Wednesday, February 29, 2012
Well today is the third day with no Facebook. I still feel the urge to share certain things with my online “friends”. I have felt, a lot at times, I should post this. I take some funny/cute pictures with friends and all that and think, I want to share this. In the past, when I had Facebook, I would have shared those things out of habit. Then, I would normally check back in later and read through a few dozen comments that people left. Doing that normally, which I can't now, there would be a little bit more emotional reward in having that sense of connection. Without the option to impulse-share, like I would love to, during this thirty-day immersion, I allow those feelings to come and go without acting on them. I have recently noticed that there is a consequence to sharing in real-time. I wasn’t being very present in the moment. While things are happening around me, today especially, I am off thinking about my online posse, and what I might wish to share with them. When I stop acting on the desire to impulse-share, I become more present to what I was doing in the moment. Instead of being distracted by thoughts of connecting with people at a distance, I do a lot better job of connecting with the people right in front of me. I feel more immersed in my experiences. It was definitely a subtle change at first, but it feels good now that I'm three days in to it. During these past two and a half days, I often feel obligated to share frequent updates with my online “friends”, some of whom I’d never met in person. If I didn’t post an update for a while, some would complain. If I shared something cool, people would thank me for it. Now that I’ve been rolling back and not posting, I can see what a dead end it’s been. I allowed social media to lead me to behave a certain way, but it’s not a conscious choice I would have made otherwise. So it’s nice to regain conscious control over this part of my life. Even after 30 days, the desire to impulse-share I fell will still be there, but it will grow fainter, replaced by a growing desire to “be here now,” fully present in what’s going on in front of me. I still like sharing, but it’s better to do so thoughtfully instead of impulsively, over social networking.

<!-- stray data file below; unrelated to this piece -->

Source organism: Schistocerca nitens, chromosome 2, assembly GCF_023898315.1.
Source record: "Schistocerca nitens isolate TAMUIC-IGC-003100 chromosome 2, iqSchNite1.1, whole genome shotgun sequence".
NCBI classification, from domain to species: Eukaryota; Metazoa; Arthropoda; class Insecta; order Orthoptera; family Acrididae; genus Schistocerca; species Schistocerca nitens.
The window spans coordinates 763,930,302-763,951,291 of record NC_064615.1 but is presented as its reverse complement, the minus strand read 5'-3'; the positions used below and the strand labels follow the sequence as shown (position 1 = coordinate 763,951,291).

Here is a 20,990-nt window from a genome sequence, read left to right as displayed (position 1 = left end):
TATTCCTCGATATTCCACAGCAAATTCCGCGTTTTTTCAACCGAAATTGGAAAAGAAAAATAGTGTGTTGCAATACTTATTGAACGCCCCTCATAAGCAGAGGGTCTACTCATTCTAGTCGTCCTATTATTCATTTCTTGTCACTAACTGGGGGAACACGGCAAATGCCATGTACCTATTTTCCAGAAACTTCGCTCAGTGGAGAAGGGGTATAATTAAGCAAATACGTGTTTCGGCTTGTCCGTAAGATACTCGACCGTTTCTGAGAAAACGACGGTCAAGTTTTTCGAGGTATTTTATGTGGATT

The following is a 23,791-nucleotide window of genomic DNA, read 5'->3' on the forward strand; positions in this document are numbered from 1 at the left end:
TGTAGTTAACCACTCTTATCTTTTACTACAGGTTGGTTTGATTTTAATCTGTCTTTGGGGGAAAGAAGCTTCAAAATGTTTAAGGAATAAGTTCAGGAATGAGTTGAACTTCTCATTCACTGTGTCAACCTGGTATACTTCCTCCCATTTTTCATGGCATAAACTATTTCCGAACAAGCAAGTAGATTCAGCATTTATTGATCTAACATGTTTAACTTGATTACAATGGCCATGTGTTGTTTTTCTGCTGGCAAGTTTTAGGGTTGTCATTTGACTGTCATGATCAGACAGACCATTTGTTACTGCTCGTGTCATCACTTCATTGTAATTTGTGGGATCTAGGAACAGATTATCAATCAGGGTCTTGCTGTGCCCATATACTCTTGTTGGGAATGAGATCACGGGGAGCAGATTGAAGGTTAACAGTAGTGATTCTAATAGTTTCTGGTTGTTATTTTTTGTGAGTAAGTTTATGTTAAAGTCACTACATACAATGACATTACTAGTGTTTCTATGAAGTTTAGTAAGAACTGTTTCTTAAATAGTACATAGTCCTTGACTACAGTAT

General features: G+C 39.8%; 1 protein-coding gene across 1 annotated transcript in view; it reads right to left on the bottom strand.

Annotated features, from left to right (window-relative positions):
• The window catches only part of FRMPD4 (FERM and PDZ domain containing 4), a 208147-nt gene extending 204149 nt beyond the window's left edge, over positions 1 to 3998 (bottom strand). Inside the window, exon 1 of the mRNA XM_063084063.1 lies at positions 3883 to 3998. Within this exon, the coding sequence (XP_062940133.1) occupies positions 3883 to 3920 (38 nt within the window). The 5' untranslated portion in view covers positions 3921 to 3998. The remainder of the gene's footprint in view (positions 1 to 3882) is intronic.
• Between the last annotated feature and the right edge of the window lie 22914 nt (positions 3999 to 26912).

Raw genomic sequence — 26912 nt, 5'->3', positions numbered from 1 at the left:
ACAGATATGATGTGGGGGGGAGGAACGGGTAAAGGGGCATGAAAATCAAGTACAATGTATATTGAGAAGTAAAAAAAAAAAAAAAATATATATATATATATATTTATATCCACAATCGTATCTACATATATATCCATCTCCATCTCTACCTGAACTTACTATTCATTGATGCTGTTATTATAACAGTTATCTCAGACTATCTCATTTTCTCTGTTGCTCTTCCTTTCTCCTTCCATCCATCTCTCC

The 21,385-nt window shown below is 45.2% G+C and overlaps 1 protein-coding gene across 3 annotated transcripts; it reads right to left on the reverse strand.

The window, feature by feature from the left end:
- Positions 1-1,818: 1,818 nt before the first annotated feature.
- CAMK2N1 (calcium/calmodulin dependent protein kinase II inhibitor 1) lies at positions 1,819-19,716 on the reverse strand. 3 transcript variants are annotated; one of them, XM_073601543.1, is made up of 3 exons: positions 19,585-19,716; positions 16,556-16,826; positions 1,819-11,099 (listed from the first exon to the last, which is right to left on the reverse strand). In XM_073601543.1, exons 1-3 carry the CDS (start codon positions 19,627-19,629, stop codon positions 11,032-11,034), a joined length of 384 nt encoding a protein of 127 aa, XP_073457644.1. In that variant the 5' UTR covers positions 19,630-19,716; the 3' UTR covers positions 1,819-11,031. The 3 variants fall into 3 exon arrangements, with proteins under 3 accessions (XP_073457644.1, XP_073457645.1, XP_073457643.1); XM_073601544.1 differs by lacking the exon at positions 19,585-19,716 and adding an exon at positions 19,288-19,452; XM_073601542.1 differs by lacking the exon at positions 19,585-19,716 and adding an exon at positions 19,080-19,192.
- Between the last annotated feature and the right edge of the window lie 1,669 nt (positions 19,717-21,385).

Tuesday, February 28, 2012
Even though it has only been a day since I dropped Facebook, I noticed that the communication volume in my life has dropped significantly. Even though I say that the communication volume in my life has significantly dropped, I have felt no drop in the level of significant and meaningful communication. What I have seemed to lose is mostly a lot of noise. Generally speaking, communicating via Facebook is a shallow experience. When I had Facebook I would read streams of brief messages from a variety of people, but the messages didn’t contain much depth. Most are trivial and sometimes pointless even. Some are even clever or witty. Very little of the information that I used to digest on Facebook is memorable and life changing. I mean, using Facebook can still give people a feeling of connectedness, but the long-term benefits are negligible. Facebook essentially gave me the emotional sense that I was doing something worthwhile (connecting with people), but when I step back and look at my actions and results from a more objective perspective, it becomes clear that I was really just spinning my wheels. So basically what I am saying now, since I have dropped Facebook, I let go of a lot of trivial communication, but I don’t feel that anything truly valuable has been lost.
Monday, February 27, 2012
Hey guys! Today is the start of my thirty-day trial of not having Facebook, so I wanted to share an update on what that’s been like so far. I went home on Saturday to go spring break shopping, and I told my mom about what I'm doing for class. After I told her, she let me know that she is going to try this whole not having her Facebook with me. Now that my mom and I have done it, my grandma and brother are on the fence as to whether they should do the same. As the days go one, I will post a realization, each day that I post, I’ve had as a result of leaving Facebook, for now, after over two years as an active user. I’m sure some of these realizations can be generalized to social networking as a whole, but I’m going to focus mainly on my personal experience with not having my Facebook for these thirty days. I can’t guarantee you’ll find much overlap between my realizations and your experiences, but I’m sure some of you guys will see similar patterns. Hope your start of your immersion project is going well! Blog at you next time.
-Mel : )
-Mel : )